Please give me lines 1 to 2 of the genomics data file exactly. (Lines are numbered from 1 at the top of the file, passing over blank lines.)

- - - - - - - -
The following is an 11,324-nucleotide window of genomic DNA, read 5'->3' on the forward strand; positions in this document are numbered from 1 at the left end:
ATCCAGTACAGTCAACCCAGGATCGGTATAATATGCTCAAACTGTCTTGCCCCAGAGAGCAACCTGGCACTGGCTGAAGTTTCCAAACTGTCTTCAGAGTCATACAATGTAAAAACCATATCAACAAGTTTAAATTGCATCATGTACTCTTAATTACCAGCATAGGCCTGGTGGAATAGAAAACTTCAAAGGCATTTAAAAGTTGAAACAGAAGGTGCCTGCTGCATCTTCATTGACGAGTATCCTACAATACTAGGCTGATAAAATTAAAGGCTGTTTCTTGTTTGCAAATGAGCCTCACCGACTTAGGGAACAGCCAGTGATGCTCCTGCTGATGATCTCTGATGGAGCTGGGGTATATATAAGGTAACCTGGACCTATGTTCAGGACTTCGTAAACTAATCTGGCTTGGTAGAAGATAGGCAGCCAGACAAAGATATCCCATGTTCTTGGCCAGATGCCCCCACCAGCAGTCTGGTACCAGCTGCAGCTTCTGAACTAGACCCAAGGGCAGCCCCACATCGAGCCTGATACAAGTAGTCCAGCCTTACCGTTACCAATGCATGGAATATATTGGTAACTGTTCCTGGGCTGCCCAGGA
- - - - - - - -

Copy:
The following is an 11,324-nucleotide window of genomic DNA, read 5'->3' on the forward strand; positions in this document are numbered from 1 at the left end:
ATCCAGTACAGTCAACCCAGGATCGGTATAATATGCTCAAACTGTCTTGCCCCAGAGAGCAACCTGGCACTGGCTGAAGTTTCCAAACTGTCTTCAGAGTCATACAATGTAAAAACCATATCAACAAGTTTAAATTGCATCATGTACTCTTAATTACCAGCATAGGCCTGGTGGAATAGAAAACTTCAAAGGCATTTAAAAGTTGAAACAGAAGGTGCCTGCTGCATCTTCATTGACGAGTATCCTACAATACTAGGCTGATAAAATTAAAGGCTGTTTCTTGTTTGCAAATGAGCCTCACCGACTTAGGGAACAGCCAGTGATGCTCCTGCTGATGATCTCTGATGGAGCTGGGGTATATATAAGGTAACCTGGACCTATGTTCAGGACTTCGTAAACTAATCTGGCTTGGTAGAAGATAGGCAGCCAGACAAAGATATCCCATGTTCTTGGCCAGATGCCCCCACCAGCAGTCTGGTACCAGCTGCAGCTTCTGAACTAGACCCAAGGGCAGCCCCACATCGAGCCTGATACAAGTAGTCCAGCCTTACCGTTACCAATGCATGGAATATATTGGTAACTGTTCCTGGGCTGCCCAGGA